The Washington Post
The recession triggered by the coronavirus pandemic will be deeper and longer than initially expected, according to three big banks that reported significant decreases in quarterly profits Tuesday.
Instead of a quick economic recovery at the end of the year, JPMorgan Chase expects the recession to be “much more protracted,” said Jennifer Piepszak, the bank’s chief financial officer. “Our view of the length and severity of the economic downturn has deteriorated considerably” from earlier this year, said Wells Fargo chief executive Charlie Scharf. Citigroup said in a statement that it was preparing for “a higher level of stress and/or a somewhat slower economic recovery.”
The banks’ more pessimistic outlooks come as millions of people remain out of work, thousands of small businesses close permanently and some states begin to shut down for a second time to contain the spread of the novel coronavirus.
The recession marks the first big test of the banking industry’s resilience since the last financial crisis, when banks took billions in taxpayer bailouts. This time, the industry says it is much stronger.
But last month, the Federal Reserve put new restrictions on how the country’s biggest banks spend capital, with an eye toward protecting the financial system from risks to the economy posed by the coronavirus pandemic. A Fed analysis of the banks’ finances showed they are in good shape now but that some could struggle in the worst-case scenarios of the economic recovery.
JPMorgan Chase and Wells Fargo said Tuesday they would set aside $8.9 billion and $8.4 billion, respectively, as they prepared for customers to begin defaulting on their loans later this year. Citigroup increased its reserves to $7.9 billion.
Banks have already allowed millions of customers to skip mortgage and credit card payments during the pandemic. But their customers’ financial health could get much worse as massive government stimulus efforts that have kept many afloat, including expanded unemployment benefits, begin to expire.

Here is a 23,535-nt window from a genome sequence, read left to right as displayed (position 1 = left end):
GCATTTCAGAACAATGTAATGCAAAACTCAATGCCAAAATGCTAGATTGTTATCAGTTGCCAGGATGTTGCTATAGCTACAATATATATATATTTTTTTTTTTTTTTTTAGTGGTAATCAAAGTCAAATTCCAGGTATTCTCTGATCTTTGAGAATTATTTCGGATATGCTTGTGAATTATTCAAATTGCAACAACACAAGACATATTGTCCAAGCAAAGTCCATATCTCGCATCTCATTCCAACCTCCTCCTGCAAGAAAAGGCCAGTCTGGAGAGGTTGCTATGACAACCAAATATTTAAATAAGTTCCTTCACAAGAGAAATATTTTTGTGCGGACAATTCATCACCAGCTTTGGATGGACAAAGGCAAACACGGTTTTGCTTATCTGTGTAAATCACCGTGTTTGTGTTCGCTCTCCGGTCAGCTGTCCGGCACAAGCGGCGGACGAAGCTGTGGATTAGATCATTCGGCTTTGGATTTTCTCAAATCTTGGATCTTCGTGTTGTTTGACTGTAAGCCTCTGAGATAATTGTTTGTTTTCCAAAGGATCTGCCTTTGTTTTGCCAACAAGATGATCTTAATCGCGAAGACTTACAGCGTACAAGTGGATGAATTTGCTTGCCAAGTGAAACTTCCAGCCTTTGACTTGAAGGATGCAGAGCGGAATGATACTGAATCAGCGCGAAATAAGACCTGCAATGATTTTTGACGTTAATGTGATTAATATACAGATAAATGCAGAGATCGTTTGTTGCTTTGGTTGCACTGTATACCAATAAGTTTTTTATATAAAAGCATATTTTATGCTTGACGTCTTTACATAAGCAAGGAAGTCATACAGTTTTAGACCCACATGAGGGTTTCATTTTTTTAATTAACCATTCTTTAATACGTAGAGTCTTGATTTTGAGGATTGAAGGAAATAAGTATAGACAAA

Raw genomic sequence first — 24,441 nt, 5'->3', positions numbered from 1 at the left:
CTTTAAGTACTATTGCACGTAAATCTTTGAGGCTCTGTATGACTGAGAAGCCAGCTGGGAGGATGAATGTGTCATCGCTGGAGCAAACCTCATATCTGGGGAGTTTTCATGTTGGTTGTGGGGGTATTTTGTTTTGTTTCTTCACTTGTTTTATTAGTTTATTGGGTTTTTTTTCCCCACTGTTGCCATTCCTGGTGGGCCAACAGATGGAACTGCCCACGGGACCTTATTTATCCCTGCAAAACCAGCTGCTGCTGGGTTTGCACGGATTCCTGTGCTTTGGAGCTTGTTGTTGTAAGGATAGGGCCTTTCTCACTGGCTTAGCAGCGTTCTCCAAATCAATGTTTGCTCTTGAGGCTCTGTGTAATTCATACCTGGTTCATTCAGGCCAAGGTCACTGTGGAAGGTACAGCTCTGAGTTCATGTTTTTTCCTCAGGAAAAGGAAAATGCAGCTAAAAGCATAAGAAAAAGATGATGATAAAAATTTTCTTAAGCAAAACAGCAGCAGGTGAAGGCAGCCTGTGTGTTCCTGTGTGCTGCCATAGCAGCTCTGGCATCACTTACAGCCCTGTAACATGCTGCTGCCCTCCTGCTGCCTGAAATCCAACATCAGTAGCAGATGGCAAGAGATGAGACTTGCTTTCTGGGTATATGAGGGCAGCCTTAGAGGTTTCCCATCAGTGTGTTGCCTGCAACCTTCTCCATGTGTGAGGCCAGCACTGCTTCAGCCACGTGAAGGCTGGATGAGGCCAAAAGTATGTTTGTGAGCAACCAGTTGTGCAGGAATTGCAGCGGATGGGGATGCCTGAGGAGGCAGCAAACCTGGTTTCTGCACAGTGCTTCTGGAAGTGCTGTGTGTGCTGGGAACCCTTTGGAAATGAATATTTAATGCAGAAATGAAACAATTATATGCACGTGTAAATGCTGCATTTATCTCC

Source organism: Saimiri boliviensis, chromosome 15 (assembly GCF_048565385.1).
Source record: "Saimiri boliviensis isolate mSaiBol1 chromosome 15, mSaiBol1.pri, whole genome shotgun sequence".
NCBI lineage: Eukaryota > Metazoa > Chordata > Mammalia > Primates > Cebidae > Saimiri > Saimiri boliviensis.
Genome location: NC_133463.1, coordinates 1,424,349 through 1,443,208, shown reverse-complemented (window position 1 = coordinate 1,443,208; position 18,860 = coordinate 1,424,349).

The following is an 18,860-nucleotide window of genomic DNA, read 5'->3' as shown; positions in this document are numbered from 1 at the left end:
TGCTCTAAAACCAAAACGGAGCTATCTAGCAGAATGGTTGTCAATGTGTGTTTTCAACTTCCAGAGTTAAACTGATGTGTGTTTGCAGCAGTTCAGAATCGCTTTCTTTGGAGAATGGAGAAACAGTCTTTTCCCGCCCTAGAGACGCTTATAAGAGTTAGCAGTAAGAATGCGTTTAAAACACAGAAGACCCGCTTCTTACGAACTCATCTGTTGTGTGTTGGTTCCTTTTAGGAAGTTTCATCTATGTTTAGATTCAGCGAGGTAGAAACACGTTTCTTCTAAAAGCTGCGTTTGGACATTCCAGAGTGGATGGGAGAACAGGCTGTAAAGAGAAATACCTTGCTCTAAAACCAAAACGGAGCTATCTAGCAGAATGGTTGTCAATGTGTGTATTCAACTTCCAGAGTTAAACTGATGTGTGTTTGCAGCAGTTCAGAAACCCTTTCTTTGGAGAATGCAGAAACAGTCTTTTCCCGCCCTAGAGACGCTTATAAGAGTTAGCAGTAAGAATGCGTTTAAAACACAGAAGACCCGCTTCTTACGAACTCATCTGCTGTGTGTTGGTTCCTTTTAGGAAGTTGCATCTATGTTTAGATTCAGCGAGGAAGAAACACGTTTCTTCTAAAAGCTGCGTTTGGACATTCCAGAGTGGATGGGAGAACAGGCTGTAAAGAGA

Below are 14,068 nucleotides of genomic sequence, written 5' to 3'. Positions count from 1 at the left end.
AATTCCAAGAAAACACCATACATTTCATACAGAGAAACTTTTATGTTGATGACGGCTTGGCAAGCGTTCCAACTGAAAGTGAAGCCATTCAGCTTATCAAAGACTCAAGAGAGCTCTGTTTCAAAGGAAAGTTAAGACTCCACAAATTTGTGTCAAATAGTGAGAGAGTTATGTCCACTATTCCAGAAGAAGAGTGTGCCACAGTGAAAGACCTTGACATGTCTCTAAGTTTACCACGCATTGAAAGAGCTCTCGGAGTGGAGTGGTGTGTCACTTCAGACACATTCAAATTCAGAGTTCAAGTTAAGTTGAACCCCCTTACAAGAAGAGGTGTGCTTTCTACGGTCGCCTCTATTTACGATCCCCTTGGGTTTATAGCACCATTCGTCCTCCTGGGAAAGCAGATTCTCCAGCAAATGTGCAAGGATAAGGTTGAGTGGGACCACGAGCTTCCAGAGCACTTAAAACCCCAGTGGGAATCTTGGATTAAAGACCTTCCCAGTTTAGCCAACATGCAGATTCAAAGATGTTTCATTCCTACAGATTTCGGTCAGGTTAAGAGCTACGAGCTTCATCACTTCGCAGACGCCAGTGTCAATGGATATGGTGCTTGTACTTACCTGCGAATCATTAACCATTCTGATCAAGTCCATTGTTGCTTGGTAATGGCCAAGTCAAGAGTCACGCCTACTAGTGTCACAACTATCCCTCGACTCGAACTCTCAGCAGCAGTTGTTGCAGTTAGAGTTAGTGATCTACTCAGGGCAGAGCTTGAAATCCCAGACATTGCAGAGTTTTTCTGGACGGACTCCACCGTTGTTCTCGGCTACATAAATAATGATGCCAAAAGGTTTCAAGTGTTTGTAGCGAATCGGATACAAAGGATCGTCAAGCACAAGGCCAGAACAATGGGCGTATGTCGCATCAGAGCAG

JPMorgan Chase, the country’s largest bank, said its quarterly profit fell more than 50 percent, to $4.7 billion, as it built up its reserves.
But market volatility helped boost the bank’s trading business, which experienced a record 79 percent jump in quarterly revenue, to $9.7 billion.
“This is not a normal recession,” Jamie Dimon, the bank’s chief executive, said in a call with reporters.
“The consumers’ incomes are up, savings are up and home prices up,” he said. “The recessionary part of this you’re going to see down the road.”
The past three months have been tougher for Wells Fargo. The bank reported its first quarterly loss, $2.4 billion, in more than a decade and said its revenue fell to $17.8 billion, compared with $21.6 billion during the same period a year ago.
Wells Fargo was struggling long before the pandemic, still recovering from consumer abuse scandals, including opening millions of accounts customers didn’t ask for. But the current recession has made things worse.
In a sign of the financial strain facing the San Francisco-based bank, Wells Fargo said it would cut its quarterly dividends to 10 cents per share from 51 cents per share. “We believe it is prudent to be extremely cautious until we see a clear path to broad economic improvement,” Scharf said.
Citigroup’s profit fell more than 70 percent, to $1.32 billion, in the second quarter, compared with $4.8 billion during the same period last year. Revenue increased about 5 percent, to $19.8 billion. This is an “unprecedented situation,” said Citigroup chief executive Michael Corbat, adding the bank was “prepared for a variety of scenarios.”
JPMorgan Chase’s stock price was flat early Tuesday afternoon, while Citigroup’s fell about 3 percent. Wells Fargo’s stock price, meanwhile, tumbled more than 6 percent.